Best way to learn all notes on the fretboard

To be honest, I don‘t know what is the best way to learn the notes. I know what worked for me and what didn‘t. A long while ago, my guitar teacher gave me a figure and told me to learn the notes on the first string, then the notes on the second string, and so on.

The figure my teacher gave me, looked like this:

I can tell you, that I was really pissed off by this. Although there are only 12 notes in our system, I should have learned 72 notes on the fretboard. I can also tell you that I did not learn the notes for a very long time (and got through, like many other guitar players which cannot read notes or know what note is on which fret on which string on the fretboard).

Years later I recognized, that it was the overwhelming figure that caused me to skip all this theory stuff. I don't know if it the worst way to learn the notes on the fretboard, but I assume it.

One by one by one

I'm certain, that a better way to learn the notes is to learn it one by one. That means: don't mess around with all fucking 12 notes on the first string, but grab one note you want to learn, e.g. the C. Now identify where you can find the C on your fretboard and create a figure like this.

I'm sure you agree with the idea that this figure doesn't look as horrible as the one above. We have 6 positions to learn (in case of A, D, G and B there are 7 positions and in case of the E there are 8 positions).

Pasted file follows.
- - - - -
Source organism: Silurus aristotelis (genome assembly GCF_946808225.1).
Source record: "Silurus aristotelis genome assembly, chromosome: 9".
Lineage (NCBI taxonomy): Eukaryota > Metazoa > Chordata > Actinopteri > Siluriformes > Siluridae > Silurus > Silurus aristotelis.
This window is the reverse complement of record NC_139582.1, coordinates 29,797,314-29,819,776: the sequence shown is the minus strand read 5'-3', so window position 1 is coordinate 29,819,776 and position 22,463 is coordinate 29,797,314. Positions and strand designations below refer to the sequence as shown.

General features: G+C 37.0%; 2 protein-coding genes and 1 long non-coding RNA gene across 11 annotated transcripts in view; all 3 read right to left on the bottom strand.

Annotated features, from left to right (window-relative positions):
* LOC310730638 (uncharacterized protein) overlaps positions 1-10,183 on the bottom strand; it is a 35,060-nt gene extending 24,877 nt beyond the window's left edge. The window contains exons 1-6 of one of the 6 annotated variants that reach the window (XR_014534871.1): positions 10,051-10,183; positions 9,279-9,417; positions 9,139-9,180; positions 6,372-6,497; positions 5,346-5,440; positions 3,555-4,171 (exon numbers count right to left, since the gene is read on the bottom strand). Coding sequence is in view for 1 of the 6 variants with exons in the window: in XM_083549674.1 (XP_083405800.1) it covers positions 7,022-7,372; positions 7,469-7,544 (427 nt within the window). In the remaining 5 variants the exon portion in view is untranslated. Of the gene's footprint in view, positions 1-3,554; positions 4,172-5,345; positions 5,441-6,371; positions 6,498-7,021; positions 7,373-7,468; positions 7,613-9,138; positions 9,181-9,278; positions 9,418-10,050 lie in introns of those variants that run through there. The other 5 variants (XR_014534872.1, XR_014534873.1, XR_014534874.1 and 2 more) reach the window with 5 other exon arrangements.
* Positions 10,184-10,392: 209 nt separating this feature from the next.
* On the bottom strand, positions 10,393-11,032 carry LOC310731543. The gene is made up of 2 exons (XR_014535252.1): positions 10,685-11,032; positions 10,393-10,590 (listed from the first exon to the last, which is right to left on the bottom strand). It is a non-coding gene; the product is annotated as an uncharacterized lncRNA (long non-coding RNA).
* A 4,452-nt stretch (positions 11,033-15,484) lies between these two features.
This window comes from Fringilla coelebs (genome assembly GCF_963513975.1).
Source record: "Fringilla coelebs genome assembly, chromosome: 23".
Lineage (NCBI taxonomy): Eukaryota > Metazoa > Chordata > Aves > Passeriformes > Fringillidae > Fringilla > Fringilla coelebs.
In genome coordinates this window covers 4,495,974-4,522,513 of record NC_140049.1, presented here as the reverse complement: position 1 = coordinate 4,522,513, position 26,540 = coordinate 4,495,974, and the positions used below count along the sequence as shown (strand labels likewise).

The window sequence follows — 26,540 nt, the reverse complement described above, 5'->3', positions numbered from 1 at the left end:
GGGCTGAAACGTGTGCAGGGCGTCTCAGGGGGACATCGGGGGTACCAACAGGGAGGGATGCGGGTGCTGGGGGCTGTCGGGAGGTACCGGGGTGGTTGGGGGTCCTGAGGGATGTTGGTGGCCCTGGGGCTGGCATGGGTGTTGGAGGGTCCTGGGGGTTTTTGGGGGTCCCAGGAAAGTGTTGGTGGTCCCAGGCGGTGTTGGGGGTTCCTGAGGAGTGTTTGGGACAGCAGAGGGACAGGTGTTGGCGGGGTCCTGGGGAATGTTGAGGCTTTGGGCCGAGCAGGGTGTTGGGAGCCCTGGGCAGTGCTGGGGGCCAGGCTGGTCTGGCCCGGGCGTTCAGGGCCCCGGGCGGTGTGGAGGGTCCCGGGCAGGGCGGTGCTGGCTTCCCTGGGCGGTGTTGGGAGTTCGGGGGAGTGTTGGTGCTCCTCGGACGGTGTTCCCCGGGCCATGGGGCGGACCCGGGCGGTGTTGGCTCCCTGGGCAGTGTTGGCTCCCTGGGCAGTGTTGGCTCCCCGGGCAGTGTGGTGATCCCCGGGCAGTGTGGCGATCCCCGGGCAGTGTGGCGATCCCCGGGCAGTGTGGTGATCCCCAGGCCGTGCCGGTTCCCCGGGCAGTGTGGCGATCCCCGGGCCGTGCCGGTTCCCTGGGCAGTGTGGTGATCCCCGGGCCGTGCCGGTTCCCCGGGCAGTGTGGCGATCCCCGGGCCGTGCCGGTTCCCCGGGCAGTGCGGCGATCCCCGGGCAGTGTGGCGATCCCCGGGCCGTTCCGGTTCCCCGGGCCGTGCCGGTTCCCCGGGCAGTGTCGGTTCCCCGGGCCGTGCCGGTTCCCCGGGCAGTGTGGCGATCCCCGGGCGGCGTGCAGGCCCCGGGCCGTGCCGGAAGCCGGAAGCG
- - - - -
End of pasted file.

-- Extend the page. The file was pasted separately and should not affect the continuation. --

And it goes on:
That looks like something one can handle, and I highly reccomend to learn note by note this way. Be honestly to yourself: no one ever will ask you "hey, what's the note on the third fret of the fourth string?" They'll simple ask you for playing a C (or any other note).

How to learn that stuff?

But you still have to learn. There's no way out here. But you should learn it by doing.
Everytime you grab your guitar (and that should be at least once a day), play the note you're currently learning on all positions on the fretboard. You really don't have to learn which fret it is, but learn the position. Play all C notes beginning on the first string to the 6th string and vice versa. Play the C note on a random string. Don't do it for hours, but only for 3 minutes a day. And be sure to do it, until you really now the position whitout the need of counting frets. If you really have internalized one note, go on to the next one.

Yeah, still you have to learn and memorize, but I believe that this is a more simple way than the way of my guitar teacher.

Do I really have to learn that?

No, you don't have to. But also you don't have to play guitar. See, it always depends on what you want to reach. If you're happy with some power chords on the first two strings, then go for it. If you're into song writing and you manage to write a song without knowing the notes, then go for it.
But you can be sure that problems start, if a band member asks you what you're playing and you have to stumble "See, here, the fiths string in the fifth fret and the sixth string in the seventh fret". Wouldn't it be much easier to tell you second guitarist that you're playing an E chord on the highest strings?

What would happen, if someone ask you to play a D#m7 chord and you don't know how to play this as an open chord? Well, if you know where the notes are on your fretboard and you also have some knowledge in music theory, you can easily find out by yourself.